“The AGF is also to take over and continue any such criminal proceedings that may have been instituted by any other authority or person. He is equally charged to discontinue at any stage before judgment is delivered any such criminal proceedings instituted or undertaken by him or any other authority or person. This is the position of the Constitution.” 

According to him, the committee is also to guarantee prompt contact and synergy between investigators and the prosecutors of high profile criminal cases, manage information to the public on such cases as well as to ensure strict compliance with the Administration of Criminal Justice Act (ACJA), 2015.

He said further: “For its terms of reference, the NPCC is to advise the AGF on the exercise of his prosecutorial powers in Section 150 and 174 of the 1999 Constitution, prepare the policy strategy document for the coordination of investigation and prosecution of high profile criminal cases in Nigeria and to also collate the list of such cases as well as assigning them to prosecution teams. 

“The committee will scrutinize the proof of evidence and charges in high profile criminal cases in the country before arraignment. In addition, it will receive and analyse reports from the investigation and prosecution teams engaged to handle such cases.” 

First, there appears to be no legal basis upon which the mandate of the committee can be justified. With due respect to Isah and the AGF, the provisions cited above cannot be the basis for setting up a committee to coordinate prosecution of high profile cases. The minister should simply exercise that power by going ahead to take over any case he wants to take over. Setting up a coordinating committee to do so will result in avoidable duplication, waste of resources and serve as a disincentive to those working at EFCC who are taking a lot of risk to fighting  corruption.

Above all, it will also slow down the fight against corruption. Other questions begin for answers include‎: How will the committee determine high profile cases? Where will the funding of the committee come from? How will the committee relate with anti-corruption agencies? Are members of the committee not likely to jeopardize or compromise ‎investigation being carried out by anti-corruption agencies? The more the number of people who have the details about an investigation the more the chance that the investigation will be compromised.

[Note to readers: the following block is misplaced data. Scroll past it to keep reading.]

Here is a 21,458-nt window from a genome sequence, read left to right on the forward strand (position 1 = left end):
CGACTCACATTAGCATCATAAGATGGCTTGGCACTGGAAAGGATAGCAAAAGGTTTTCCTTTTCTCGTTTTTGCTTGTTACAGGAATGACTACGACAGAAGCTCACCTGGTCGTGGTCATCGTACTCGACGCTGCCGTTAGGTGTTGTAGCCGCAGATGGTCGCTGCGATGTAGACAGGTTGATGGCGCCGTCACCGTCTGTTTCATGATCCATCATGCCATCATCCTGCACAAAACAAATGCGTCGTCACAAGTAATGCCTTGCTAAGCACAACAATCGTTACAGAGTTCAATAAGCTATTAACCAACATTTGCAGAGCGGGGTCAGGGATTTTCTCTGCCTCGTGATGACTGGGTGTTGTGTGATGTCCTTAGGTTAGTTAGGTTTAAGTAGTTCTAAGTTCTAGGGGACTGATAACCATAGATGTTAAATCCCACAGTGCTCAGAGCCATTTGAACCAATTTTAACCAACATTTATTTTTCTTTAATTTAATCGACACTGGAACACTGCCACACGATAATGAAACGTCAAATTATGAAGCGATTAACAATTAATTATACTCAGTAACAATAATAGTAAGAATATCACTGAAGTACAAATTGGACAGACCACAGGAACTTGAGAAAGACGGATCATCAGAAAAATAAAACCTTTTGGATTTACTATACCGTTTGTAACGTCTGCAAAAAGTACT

The advisory mandate is also not tenable. The AGF has a retinue of  lawyers advising him. This is aside from the Solicitor General and other lawyers working in the Ministry of Justice. The AGF can also seek advice from those at the helms of affairs at the EFCC and ‎the Independent Corrupt Practice and other Related Offences Commission. Many public spirited lawyers will also willingly give the AGF advice for free.

“In persuading the government to constitute this committee, ‎the AGF has just succeeded in selling a dummy to ‎the Federal Government,” a lawyer at the Ministry of Justice told our correspondent.

We already have too many agencies dealing with corruption but yet, corrupt acts are on the increase. 

Former Chairman of the National Human Rights Commission, Dr Chidi Odinkalu couldn’t be faulted when he said: “There was a time in Nigeria when public integrity institutions were just three: the police, civil service and the judiciary. Many would argue that public values were better then and these institutions performed stronger. Today, there is a formidable alphabet-soup of anti-corruption and public integrity agencies, which includes the Technical Unit on Governance and Anti-Corruption Reforms (TUGAR); Intelligence and security agencies created by the National Security Agencies Act (SSS, DMI, DIA, DMI), Budget Office, the Bureau of Public Service Reforms (BPSR); Bureau of Public Procurement (BPP), the Code of Conduct Bureau (CCB); the Central Bank of Nigeria (CBN); Federal Ministries of Finance; Justice; and of Foreign Affairs; the Independent Corrupt Practices Commission (ICPC); the Economic and Financial Crimes Commission (EFCC); NAPTIP; NDLEA; NEITI; the Nigeria Financial Intelligence Unit (NFIU), the Nigeria Police Force (NPF); the office of the Auditor-General of the Federation (OAuGF); the Public Complaints Commission; TUGAR and the National Human Rights Commission (NHRC). Indeed, there is now an Inter-Agency Task Team of Anti-Corruption. To this, we can now add a Presidential Advisory Committee on Anti-Corruption (PACA). 

 “The distribution of functional competence between these multiple agencies can often be overlapping, confused, and confounding. Unsurprisingly, Nigeria’s crisis of public integrity has grown in direct proportion to the inflation in public integrity institutions.”

To Odinkalu’s list, we now have to add the National Prosecution Coordination Committee on High Profile Cases (NPCC).